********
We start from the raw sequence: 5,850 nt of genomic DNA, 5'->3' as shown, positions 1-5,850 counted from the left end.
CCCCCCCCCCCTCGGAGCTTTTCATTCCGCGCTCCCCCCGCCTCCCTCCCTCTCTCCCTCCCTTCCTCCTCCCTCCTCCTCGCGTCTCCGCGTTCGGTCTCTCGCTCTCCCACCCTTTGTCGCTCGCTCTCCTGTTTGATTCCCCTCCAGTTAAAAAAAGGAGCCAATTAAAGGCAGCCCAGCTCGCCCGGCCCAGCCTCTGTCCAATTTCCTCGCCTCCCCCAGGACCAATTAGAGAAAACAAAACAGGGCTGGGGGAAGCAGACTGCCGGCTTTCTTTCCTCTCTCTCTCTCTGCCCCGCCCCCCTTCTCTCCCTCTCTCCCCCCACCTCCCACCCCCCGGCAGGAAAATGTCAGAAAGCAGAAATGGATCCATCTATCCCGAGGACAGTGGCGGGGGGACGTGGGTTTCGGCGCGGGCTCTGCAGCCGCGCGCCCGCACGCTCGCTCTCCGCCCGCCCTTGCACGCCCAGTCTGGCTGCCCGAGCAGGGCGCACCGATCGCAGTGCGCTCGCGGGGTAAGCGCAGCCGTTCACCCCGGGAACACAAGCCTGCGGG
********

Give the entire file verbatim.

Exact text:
We start from the raw sequence: 5,850 nt of genomic DNA, 5'->3' as shown, positions 1-5,850 counted from the left end.
CCCCCCCCCCCTCGGAGCTTTTCATTCCGCGCTCCCCCCGCCTCCCTCCCTCTCTCCCTCCCTTCCTCCTCCCTCCTCCTCGCGTCTCCGCGTTCGGTCTCTCGCTCTCCCACCCTTTGTCGCTCGCTCTCCTGTTTGATTCCCCTCCAGTTAAAAAAAGGAGCCAATTAAAGGCAGCCCAGCTCGCCCGGCCCAGCCTCTGTCCAATTTCCTCGCCTCCCCCAGGACCAATTAGAGAAAACAAAACAGGGCTGGGGGAAGCAGACTGCCGGCTTTCTTTCCTCTCTCTCTCTCTGCCCCGCCCCCCTTCTCTCCCTCTCTCCCCCCACCTCCCACCCCCCGGCAGGAAAATGTCAGAAAGCAGAAATGGATCCATCTATCCCGAGGACAGTGGCGGGGGGACGTGGGTTTCGGCGCGGGCTCTGCAGCCGCGCGCCCGCACGCTCGCTCTCCGCCCGCCCTTGCACGCCCAGTCTGGCTGCCCGAGCAGGGCGCACCGATCGCAGTGCGCTCGCGGGGTAAGCGCAGCCGTTCACCCCGGGAACACAAGCCTGCGGG